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Faculty & Research


Fairness Concerns in Heterogeneous Teams: Utility, Reward, and Income (Revision 1 )

Working Paper
Problem Definition: In homogeneous teams, stimulating inequality aversion among agents is a silver bullet: it leads to higher output while being fair, on all possible dimensions of fairness: utility, reward, and income. Is this result still true in heterogeneous teams when agents might respond differently to incentives? Methodology/Results: The authors consider a principal two-agent model in which agents of different abilities are inequality-averse between each other, on one of the following three types of fairness consideration: utility, reward, and income. They analytically show that whether inequality aversion benefits the principal depends on the type of fairness consideration and the degree of agent heterogeneity. Specifically, the authors find that stimulating utility fairness does not benefit the principal and gives rise to inequalities when the agents are highly heterogeneous; but that it does benefit the principal without creating inequalities when agents are only moderately heterogeneous. Stimulating reward fairness wins on both fronts: It always benefits the principal and results in no inequalities. Stimulating income fairness hurts potentially on both fronts: It always lowers the principal’s payoff and inequalities may arise. Managerial Implications: This research indicates that stimulating inequality aversion (e.g., through performance and pay transparency) can backfire under the wrong type of fairness consideration and/or if the team is too heterogeneous. In general, stimulating inequality aversion when workers compare their rewards is a safer bet than when they compare their utilities; and it should be avoided when they compare their incomes.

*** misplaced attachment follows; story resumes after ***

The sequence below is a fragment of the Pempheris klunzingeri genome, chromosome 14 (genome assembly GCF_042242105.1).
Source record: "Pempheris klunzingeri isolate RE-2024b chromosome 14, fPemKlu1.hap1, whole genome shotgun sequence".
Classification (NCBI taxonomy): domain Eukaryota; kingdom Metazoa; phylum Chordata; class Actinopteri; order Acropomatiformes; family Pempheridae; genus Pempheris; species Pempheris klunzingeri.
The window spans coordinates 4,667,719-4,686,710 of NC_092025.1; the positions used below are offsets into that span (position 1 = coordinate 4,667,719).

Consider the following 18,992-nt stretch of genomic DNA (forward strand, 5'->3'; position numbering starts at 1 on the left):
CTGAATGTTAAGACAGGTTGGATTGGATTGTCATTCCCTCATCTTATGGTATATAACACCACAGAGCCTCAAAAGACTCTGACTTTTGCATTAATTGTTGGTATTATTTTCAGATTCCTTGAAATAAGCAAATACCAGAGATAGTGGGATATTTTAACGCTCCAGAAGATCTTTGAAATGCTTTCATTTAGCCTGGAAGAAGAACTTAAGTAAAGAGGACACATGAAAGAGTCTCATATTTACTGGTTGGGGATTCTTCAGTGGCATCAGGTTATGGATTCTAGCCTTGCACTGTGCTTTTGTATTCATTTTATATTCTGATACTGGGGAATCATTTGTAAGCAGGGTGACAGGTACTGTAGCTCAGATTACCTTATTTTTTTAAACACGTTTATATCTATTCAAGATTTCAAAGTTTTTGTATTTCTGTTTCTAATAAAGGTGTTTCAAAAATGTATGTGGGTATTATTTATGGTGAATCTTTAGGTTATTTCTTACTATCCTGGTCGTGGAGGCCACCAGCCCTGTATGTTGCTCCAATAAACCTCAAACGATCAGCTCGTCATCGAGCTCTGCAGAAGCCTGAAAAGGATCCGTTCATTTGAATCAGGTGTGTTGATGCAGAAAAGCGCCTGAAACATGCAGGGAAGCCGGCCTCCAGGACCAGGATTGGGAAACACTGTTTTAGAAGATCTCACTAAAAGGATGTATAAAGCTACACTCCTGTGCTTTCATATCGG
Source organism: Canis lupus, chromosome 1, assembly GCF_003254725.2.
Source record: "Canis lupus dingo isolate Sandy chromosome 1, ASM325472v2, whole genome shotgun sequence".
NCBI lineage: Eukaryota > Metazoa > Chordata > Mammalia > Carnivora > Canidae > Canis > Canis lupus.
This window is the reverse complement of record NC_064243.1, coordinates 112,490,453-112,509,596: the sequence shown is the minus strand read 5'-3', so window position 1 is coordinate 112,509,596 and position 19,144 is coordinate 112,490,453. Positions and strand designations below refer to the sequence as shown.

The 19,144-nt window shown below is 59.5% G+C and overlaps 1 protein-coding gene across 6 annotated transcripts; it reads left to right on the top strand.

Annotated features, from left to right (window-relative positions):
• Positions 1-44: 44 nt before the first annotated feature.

Assistant Professor of Technology and Operations Management

Professor of Technology and Operations Management